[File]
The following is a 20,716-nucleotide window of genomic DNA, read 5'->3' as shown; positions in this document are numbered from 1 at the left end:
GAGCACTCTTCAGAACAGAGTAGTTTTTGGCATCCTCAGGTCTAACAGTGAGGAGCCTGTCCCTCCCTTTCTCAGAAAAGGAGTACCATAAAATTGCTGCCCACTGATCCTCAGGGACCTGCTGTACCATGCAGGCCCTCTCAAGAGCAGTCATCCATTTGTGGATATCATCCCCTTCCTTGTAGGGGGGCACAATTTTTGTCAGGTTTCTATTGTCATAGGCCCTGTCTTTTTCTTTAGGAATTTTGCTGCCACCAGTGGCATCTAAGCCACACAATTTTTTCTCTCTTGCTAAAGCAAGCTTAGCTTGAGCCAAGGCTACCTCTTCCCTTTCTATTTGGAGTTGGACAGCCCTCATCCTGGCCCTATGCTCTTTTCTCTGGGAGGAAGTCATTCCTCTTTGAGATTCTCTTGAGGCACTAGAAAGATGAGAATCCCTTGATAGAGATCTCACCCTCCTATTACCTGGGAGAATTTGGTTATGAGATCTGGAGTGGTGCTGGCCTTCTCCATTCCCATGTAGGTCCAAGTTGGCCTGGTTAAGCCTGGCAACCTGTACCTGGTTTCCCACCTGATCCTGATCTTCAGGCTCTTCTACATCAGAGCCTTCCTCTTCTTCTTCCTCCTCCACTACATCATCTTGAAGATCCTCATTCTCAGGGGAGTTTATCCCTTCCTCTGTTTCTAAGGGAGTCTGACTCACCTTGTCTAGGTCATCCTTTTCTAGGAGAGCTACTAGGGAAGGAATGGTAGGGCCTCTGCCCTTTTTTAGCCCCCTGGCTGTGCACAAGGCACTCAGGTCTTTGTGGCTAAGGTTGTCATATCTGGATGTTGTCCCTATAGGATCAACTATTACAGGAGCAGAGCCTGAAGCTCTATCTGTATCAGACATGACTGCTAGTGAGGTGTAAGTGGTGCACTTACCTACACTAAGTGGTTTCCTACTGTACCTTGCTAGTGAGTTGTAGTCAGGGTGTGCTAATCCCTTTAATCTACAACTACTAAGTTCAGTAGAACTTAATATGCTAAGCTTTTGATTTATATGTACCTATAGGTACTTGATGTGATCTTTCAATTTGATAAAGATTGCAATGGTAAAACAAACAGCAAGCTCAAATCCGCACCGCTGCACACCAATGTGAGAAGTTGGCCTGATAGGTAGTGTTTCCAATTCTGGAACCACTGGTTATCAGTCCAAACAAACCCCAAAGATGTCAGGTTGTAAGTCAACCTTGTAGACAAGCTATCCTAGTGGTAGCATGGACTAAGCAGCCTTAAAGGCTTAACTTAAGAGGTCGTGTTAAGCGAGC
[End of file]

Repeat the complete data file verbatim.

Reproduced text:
The following is a 20,716-nucleotide window of genomic DNA, read 5'->3' as shown; positions in this document are numbered from 1 at the left end:
GAGCACTCTTCAGAACAGAGTAGTTTTTGGCATCCTCAGGTCTAACAGTGAGGAGCCTGTCCCTCCCTTTCTCAGAAAAGGAGTACCATAAAATTGCTGCCCACTGATCCTCAGGGACCTGCTGTACCATGCAGGCCCTCTCAAGAGCAGTCATCCATTTGTGGATATCATCCCCTTCCTTGTAGGGGGGCACAATTTTTGTCAGGTTTCTATTGTCATAGGCCCTGTCTTTTTCTTTAGGAATTTTGCTGCCACCAGTGGCATCTAAGCCACACAATTTTTTCTCTCTTGCTAAAGCAAGCTTAGCTTGAGCCAAGGCTACCTCTTCCCTTTCTATTTGGAGTTGGACAGCCCTCATCCTGGCCCTATGCTCTTTTCTCTGGGAGGAAGTCATTCCTCTTTGAGATTCTCTTGAGGCACTAGAAAGATGAGAATCCCTTGATAGAGATCTCACCCTCCTATTACCTGGGAGAATTTGGTTATGAGATCTGGAGTGGTGCTGGCCTTCTCCATTCCCATGTAGGTCCAAGTTGGCCTGGTTAAGCCTGGCAACCTGTACCTGGTTTCCCACCTGATCCTGATCTTCAGGCTCTTCTACATCAGAGCCTTCCTCTTCTTCTTCCTCCTCCACTACATCATCTTGAAGATCCTCATTCTCAGGGGAGTTTATCCCTTCCTCTGTTTCTAAGGGAGTCTGACTCACCTTGTCTAGGTCATCCTTTTCTAGGAGAGCTACTAGGGAAGGAATGGTAGGGCCTCTGCCCTTTTTTAGCCCCCTGGCTGTGCACAAGGCACTCAGGTCTTTGTGGCTAAGGTTGTCATATCTGGATGTTGTCCCTATAGGATCAACTATTACAGGAGCAGAGCCTGAAGCTCTATCTGTATCAGACATGACTGCTAGTGAGGTGTAAGTGGTGCACTTACCTACACTAAGTGGTTTCCTACTGTACCTTGCTAGTGAGTTGTAGTCAGGGTGTGCTAATCCCTTTAATCTACAACTACTAAGTTCAGTAGAACTTAATATGCTAAGCTTTTGATTTATATGTACCTATAGGTACTTGATGTGATCTTTCAATTTGATAAAGATTGCAATGGTAAAACAAACAGCAAGCTCAAATCCGCACCGCTGCACACCAATGTGAGAAGTTGGCCTGATAGGTAGTGTTTCCAATTCTGGAACCACTGGTTATCAGTCCAAACAAACCCCAAAGATGTCAGGTTGTAAGTCAACCTTGTAGACAAGCTATCCTAGTGGTAGCATGGACTAAGCAGCCTTAAAGGCTTAACTTAAGAGGTCGTGTTAAGCGAGC